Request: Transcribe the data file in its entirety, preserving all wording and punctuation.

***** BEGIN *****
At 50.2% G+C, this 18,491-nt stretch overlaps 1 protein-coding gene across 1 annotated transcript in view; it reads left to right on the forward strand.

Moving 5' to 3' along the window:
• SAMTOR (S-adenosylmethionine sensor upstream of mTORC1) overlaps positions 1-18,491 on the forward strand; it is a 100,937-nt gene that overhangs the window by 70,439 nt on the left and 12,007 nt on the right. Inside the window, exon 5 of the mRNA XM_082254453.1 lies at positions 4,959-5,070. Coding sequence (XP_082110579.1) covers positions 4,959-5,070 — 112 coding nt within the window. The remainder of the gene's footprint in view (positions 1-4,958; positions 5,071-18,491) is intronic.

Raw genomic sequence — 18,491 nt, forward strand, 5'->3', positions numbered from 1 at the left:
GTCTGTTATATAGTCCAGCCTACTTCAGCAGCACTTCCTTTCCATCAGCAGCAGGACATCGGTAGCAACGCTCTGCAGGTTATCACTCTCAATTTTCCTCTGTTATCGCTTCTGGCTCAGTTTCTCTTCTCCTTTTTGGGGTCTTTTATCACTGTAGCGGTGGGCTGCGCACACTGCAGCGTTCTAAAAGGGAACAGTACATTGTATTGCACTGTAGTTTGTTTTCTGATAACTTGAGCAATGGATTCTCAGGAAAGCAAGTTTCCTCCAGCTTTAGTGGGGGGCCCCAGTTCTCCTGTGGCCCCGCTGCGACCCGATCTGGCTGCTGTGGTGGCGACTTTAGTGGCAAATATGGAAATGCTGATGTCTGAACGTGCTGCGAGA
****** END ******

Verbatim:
At 50.2% G+C, this 18,491-nt stretch overlaps 1 protein-coding gene across 1 annotated transcript in view; it reads left to right on the forward strand.

Moving 5' to 3' along the window:
• SAMTOR (S-adenosylmethionine sensor upstream of mTORC1) overlaps positions 1-18,491 on the forward strand; it is a 100,937-nt gene that overhangs the window by 70,439 nt on the left and 12,007 nt on the right. Inside the window, exon 5 of the mRNA XM_082254453.1 lies at positions 4,959-5,070. Coding sequence (XP_082110579.1) covers positions 4,959-5,070 — 112 coding nt within the window. The remainder of the gene's footprint in view (positions 1-4,958; positions 5,071-18,491) is intronic.

Raw genomic sequence — 18,491 nt, forward strand, 5'->3', positions numbered from 1 at the left:
GTCTGTTATATAGTCCAGCCTACTTCAGCAGCACTTCCTTTCCATCAGCAGCAGGACATCGGTAGCAACGCTCTGCAGGTTATCACTCTCAATTTTCCTCTGTTATCGCTTCTGGCTCAGTTTCTCTTCTCCTTTTTGGGGTCTTTTATCACTGTAGCGGTGGGCTGCGCACACTGCAGCGTTCTAAAAGGGAACAGTACATTGTATTGCACTGTAGTTTGTTTTCTGATAACTTGAGCAATGGATTCTCAGGAAAGCAAGTTTCCTCCAGCTTTAGTGGGGGGCCCCAGTTCTCCTGTGGCCCCGCTGCGACCCGATCTGGCTGCTGTGGTGGCGACTTTAGTGGCAAATATGGAAATGCTGATGTCTGAACGTGCTGCGAGA